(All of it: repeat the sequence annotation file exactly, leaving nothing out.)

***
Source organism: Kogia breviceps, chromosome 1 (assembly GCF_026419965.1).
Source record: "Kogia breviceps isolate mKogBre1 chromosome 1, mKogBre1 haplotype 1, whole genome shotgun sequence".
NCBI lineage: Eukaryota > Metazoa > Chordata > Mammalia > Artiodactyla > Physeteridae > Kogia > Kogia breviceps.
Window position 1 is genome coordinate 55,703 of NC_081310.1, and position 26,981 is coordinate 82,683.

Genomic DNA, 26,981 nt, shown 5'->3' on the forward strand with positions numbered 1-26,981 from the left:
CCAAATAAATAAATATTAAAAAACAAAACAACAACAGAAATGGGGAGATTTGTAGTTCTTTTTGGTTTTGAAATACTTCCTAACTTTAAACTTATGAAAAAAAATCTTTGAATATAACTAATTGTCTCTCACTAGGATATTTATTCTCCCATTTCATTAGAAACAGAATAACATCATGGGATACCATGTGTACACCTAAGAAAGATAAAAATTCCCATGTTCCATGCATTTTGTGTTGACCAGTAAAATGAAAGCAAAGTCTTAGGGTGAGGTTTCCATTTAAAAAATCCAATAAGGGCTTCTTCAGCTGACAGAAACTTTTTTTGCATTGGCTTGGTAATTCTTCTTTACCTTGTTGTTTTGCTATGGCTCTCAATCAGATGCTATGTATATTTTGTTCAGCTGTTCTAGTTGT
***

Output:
Source organism: Kogia breviceps, chromosome 1 (assembly GCF_026419965.1).
Source record: "Kogia breviceps isolate mKogBre1 chromosome 1, mKogBre1 haplotype 1, whole genome shotgun sequence".
NCBI lineage: Eukaryota > Metazoa > Chordata > Mammalia > Artiodactyla > Physeteridae > Kogia > Kogia breviceps.
Window position 1 is genome coordinate 55,703 of NC_081310.1, and position 26,981 is coordinate 82,683.

Genomic DNA, 26,981 nt, shown 5'->3' on the forward strand with positions numbered 1-26,981 from the left:
CCAAATAAATAAATATTAAAAAACAAAACAACAACAGAAATGGGGAGATTTGTAGTTCTTTTTGGTTTTGAAATACTTCCTAACTTTAAACTTATGAAAAAAAATCTTTGAATATAACTAATTGTCTCTCACTAGGATATTTATTCTCCCATTTCATTAGAAACAGAATAACATCATGGGATACCATGTGTACACCTAAGAAAGATAAAAATTCCCATGTTCCATGCATTTTGTGTTGACCAGTAAAATGAAAGCAAAGTCTTAGGGTGAGGTTTCCATTTAAAAAATCCAATAAGGGCTTCTTCAGCTGACAGAAACTTTTTTTGCATTGGCTTGGTAATTCTTCTTTACCTTGTTGTTTTGCTATGGCTCTCAATCAGATGCTATGTATATTTTGTTCAGCTGTTCTAGTTGT